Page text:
You’re (LOL! how d’ya make a middle finger emoticon??) phrase shoulda been “spreadin’ the other cheek.” I can only guess that you to (that mid-fing thing ‘gain) are mellowing and finding humanity in the most incongruous of places: other humans.

    OK. My soapbox just collapsed and I need an onamatopaeic adjective but got nuthin’. L8

  47. SteveG
    July 1st, 2006 @ 5:34 pm

    Nokot/Michael Bains,
    FWIW, when I discuss things here, by default my usual way is to take the atheistic materialist position and argue from that perspective. To speak your language as it where. I would be the fool to come in here and start trying to convince atheists of my beliefs by quoting bible passages.

    From the beginning, my main intent has been to 1) hold a mirror up to a large number of the atheists here who seem to me to take a lot of the assumptions they hold for granted (evidence: see the discussion above on JPII as fascist murderer), and are very uncritical in analyzing their own, and other atheists positions and 2) to answer as reasonably as I can, questions asked of me of what and why I believe what I do.

    With that as a background, I’d like to clarify what you pointed out.

    It seems to me you are arguing this:
    1) Suppose that that no moral objective truth exists.
    2) Suppose that claiming otherwise is irrational.
    3) Fact: All moral systems claim to be moral objective truth.
    4) Conclusion: All moral systems are irrational.

    #3 is false and so #4 does not follow. Maybe our definitions of a “moral system” differ.

    Again, arguing from the materialist perspective, I was not suggesting statement 3 or 4. I was rather suggesting…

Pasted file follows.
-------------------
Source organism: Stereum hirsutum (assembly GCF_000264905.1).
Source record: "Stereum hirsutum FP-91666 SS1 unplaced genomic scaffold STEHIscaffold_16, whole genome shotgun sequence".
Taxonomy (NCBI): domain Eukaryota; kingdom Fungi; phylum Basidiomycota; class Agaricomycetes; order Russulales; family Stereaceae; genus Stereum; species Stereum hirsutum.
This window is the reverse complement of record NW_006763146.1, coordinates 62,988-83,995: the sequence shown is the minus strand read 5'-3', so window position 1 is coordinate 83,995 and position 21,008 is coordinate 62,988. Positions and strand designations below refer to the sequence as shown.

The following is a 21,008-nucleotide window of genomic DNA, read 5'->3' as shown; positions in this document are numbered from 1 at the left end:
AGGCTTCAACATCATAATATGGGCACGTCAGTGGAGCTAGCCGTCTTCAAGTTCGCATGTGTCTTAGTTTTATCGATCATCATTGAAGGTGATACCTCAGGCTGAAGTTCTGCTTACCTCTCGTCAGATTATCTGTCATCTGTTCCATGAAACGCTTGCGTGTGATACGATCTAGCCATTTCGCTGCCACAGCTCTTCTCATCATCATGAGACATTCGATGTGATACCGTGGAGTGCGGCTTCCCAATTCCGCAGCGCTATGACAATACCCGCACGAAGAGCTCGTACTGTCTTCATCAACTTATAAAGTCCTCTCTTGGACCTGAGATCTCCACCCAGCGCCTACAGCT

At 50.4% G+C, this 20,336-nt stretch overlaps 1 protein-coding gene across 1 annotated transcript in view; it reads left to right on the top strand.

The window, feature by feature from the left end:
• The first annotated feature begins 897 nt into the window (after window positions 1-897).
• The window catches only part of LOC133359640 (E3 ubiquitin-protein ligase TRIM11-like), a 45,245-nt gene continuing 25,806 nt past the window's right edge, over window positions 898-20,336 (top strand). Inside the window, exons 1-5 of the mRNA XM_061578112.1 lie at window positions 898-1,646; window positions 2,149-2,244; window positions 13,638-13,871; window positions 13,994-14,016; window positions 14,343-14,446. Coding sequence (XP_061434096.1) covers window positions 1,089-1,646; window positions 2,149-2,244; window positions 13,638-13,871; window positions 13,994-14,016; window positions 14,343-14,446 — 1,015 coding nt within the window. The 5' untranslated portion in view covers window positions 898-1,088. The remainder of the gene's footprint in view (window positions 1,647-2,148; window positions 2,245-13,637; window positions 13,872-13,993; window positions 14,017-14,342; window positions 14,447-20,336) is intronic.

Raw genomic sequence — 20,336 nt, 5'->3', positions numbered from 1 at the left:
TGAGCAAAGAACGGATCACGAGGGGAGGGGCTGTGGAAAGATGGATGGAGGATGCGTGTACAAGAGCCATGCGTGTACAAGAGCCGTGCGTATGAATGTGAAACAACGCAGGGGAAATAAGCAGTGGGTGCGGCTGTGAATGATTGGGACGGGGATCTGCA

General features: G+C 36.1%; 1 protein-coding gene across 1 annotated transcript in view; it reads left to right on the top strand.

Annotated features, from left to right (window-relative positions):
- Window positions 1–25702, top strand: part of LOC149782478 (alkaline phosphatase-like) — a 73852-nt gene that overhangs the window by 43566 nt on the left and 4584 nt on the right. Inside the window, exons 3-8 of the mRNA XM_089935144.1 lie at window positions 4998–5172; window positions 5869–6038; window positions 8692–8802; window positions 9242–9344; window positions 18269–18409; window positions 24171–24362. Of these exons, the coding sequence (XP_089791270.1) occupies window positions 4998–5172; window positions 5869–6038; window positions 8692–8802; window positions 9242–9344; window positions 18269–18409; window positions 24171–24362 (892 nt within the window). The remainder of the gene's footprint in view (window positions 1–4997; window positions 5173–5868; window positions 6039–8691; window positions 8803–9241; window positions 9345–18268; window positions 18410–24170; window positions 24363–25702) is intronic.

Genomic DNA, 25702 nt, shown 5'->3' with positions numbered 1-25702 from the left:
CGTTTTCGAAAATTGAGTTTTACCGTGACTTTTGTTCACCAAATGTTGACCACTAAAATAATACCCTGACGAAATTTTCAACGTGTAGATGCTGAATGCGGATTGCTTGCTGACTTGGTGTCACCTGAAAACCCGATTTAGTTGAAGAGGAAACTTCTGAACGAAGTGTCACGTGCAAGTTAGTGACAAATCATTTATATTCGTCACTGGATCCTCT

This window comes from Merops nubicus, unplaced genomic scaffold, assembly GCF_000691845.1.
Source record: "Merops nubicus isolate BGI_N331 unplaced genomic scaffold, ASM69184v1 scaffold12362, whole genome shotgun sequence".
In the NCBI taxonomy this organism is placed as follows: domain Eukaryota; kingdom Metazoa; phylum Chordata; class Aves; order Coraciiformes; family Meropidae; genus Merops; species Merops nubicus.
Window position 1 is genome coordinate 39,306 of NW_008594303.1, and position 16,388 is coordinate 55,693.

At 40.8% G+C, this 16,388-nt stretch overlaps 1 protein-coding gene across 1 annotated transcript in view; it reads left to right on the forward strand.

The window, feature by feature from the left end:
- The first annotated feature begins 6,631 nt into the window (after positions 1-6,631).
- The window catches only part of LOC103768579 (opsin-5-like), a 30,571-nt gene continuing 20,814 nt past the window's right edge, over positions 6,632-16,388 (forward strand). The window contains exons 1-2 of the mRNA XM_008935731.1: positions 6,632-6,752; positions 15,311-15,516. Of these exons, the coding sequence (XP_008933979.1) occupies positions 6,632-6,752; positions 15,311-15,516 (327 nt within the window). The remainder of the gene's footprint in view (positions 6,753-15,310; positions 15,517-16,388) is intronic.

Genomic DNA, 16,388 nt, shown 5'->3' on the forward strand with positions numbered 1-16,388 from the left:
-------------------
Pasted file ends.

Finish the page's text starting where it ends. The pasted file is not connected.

1) Suppose that that no moral objective truth exists.
    2) Suppose that claiming otherwise is irrational.
    3) Fact: All moral systems must be subjective
    4) Conclusion: All moral systems are equally irrational.

    I was doing this as a push back to try to get Anon to see that once an atheist moves past the statement that ‘there is no objective truth’ and starts talking about connections to the universe via carbon, and obligations to perpetuate the species, etc. that they are really on no firmer footing, objectively speaking, than the theist they claim is irrational, insane, etc.

    From the atheist viewpoint, both individuals are simply trying to bring meaning to their ultimately pointless existence and neither meaning derived can be said to be more ‘sane’ or rational in my estimation.

    Anyway SteveG, I think when Anonymous rants he has in mind the most incoherent of theists.

    I am not so sure. I got the impression that the comments were aimed directly at me. Anon specifically called me a religious psychotic and a Godidiot, so I am hesitatant to give the benefit of the doubt. But that’s neither here nor there at this point. My feelings aren’t hurt in the least. I just know that when I start seeing the language, the conversation has no chance of going anywhere.